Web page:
Son of Darth Vader, twin brother of Princess Leia, he’s the young moisture farmer who went on to change the galaxy after meeting Old Ben Kenobi on Tatooine. He became a hero of the Rebel Alliance when he blew up the first Death Star, and subsequently trained as a Jedi before helping to restore balance to the Force in Return of the Jedi when he turned his old man away from the Dark Side. In other words, he hails from Star Wars’ answer to the royal family – icons in that galaxy far, far away don’t come any bigger.

What’s Luke Skywalker been up to since Return of the Jedi?

At the start of the original Star Wars trilogy, Obi-Wan Kenobi and Yoda were the only (known) members of the Jedi order alive in the entire galaxy. Three movies later, they were both dead, so after Luke’s confrontation with the Emperor and Darth Vader earned him his Jedi stripes, he was the last Jedi standing.

By the time of The Mandalorian, set five years after Return of the Jedi, he’s taken it upon himself to rebuild the order. With both his teachers now absent – though thanks to the existence of Force ghosts, no one’s ever really gone – Luke looked for every bit of information on the Jedi he could find. Like some interstellar Indiana Jones, he hunted down artefacts, books and sacred sites. This wasn’t just driven by his quest to learn more about the Force – he was keen to ensure they didn’t fall into the wrong hands.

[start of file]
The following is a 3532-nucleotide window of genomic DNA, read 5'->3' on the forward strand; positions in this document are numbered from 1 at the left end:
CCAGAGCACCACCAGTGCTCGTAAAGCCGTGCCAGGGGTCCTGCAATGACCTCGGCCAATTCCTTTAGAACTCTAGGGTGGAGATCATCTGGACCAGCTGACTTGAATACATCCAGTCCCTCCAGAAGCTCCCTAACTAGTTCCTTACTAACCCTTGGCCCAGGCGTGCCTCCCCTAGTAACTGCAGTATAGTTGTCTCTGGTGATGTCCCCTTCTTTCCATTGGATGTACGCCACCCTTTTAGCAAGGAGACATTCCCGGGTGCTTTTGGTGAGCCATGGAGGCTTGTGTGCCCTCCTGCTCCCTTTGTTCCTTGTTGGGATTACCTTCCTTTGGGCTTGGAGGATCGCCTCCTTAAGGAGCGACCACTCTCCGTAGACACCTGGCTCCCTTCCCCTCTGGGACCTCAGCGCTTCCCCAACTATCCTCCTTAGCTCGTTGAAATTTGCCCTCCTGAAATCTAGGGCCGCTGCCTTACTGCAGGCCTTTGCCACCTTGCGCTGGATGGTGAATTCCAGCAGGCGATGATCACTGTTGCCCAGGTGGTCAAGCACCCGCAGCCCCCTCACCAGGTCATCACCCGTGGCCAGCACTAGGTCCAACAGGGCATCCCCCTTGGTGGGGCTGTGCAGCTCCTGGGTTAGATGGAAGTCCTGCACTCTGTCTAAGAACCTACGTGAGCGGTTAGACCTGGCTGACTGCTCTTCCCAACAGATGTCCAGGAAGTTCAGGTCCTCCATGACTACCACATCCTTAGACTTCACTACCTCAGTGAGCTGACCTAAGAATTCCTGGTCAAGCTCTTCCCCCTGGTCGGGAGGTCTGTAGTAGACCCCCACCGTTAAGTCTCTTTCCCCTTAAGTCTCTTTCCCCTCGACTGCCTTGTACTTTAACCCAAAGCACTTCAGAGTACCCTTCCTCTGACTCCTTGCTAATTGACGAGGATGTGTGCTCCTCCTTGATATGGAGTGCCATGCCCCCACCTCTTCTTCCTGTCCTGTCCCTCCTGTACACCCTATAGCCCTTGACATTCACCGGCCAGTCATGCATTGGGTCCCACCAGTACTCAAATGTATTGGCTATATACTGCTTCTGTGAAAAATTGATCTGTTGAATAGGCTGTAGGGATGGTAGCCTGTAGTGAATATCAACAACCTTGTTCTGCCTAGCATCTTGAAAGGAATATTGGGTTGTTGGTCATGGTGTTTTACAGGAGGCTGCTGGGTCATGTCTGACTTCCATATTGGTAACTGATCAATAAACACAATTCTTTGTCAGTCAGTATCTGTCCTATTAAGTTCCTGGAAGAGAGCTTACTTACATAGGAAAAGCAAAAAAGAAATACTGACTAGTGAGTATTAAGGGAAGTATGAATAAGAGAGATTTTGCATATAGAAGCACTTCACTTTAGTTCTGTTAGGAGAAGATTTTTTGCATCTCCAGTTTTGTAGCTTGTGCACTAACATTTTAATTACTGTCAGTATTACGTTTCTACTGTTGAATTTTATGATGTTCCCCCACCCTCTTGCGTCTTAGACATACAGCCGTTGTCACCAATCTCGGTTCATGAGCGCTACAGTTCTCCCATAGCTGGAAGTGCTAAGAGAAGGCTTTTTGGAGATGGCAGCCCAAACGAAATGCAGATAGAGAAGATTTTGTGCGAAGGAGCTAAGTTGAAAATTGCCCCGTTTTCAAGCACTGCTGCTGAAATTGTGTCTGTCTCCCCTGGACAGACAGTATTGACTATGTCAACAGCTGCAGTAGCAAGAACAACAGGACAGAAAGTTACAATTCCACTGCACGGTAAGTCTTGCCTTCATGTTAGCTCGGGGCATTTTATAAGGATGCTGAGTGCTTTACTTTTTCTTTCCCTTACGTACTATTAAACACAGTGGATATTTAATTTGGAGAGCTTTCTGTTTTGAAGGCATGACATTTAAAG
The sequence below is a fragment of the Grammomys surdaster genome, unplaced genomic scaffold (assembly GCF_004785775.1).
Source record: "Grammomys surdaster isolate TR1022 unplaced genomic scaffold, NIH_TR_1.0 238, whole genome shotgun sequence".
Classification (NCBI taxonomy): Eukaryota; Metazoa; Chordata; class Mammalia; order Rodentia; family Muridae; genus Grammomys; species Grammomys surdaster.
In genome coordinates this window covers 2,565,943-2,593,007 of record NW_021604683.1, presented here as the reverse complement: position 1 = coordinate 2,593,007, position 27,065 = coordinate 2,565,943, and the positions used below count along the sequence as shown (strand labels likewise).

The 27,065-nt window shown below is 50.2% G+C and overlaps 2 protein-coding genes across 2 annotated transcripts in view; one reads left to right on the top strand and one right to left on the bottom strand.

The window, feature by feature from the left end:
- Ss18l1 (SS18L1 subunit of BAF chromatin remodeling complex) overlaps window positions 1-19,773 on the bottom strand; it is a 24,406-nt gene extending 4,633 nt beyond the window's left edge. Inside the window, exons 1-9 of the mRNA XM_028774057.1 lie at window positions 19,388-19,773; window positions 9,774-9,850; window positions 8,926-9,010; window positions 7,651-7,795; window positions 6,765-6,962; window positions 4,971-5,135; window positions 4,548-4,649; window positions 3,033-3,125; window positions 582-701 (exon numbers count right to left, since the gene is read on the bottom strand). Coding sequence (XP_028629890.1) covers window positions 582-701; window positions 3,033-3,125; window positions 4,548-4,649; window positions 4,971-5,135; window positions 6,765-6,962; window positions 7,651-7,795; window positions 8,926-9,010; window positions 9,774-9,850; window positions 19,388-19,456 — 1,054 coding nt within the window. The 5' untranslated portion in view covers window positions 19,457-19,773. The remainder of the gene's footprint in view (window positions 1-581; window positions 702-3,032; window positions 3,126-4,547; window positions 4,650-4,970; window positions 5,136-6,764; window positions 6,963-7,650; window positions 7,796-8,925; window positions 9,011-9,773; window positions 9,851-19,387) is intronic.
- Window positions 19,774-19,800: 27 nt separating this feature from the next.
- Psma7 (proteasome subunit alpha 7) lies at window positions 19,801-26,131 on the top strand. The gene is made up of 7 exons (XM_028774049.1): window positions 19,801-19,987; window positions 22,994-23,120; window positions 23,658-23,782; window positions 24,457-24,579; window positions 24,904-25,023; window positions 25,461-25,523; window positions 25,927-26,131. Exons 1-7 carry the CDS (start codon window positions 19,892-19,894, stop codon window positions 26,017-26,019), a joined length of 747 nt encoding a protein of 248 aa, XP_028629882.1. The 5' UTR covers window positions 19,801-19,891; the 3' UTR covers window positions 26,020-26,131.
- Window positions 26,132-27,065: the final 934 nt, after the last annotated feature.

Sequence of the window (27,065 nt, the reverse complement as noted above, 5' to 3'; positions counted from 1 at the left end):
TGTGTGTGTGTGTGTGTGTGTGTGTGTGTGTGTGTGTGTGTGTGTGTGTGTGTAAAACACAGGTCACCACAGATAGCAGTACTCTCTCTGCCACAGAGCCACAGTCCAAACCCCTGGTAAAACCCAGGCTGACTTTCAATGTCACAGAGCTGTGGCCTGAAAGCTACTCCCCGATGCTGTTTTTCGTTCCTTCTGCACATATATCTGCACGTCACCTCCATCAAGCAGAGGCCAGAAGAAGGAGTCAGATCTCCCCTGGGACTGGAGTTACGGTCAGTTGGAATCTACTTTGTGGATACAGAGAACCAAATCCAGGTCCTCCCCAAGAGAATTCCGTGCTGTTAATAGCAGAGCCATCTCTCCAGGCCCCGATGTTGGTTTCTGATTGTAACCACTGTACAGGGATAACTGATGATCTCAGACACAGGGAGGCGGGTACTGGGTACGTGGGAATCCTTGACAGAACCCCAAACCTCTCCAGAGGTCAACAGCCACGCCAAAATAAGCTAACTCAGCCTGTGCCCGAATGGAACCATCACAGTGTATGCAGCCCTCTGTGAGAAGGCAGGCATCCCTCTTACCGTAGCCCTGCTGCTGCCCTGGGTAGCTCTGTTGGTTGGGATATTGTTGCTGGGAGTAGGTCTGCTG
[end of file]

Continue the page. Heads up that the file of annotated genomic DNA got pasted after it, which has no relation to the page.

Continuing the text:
Along the way, he enlisted Poe Dameron’s mother, a Rebel pilot called Shara Bey, to recover fragments of a Force-sensitive tree that was one of many Jedi/Sith relics hoarded by the late Emperor Palpatine. He also located ancient Jedi texts like the Rammahgon and the Aionomica – the books Rey saved in The Last Jedi – and discovered the site of the first Jedi temple on Ahch-To. He also teamed up with Lando Calrissian to look for Dark Side relics like the Sith Wayfinder, and the Sith homeworld of Exegol.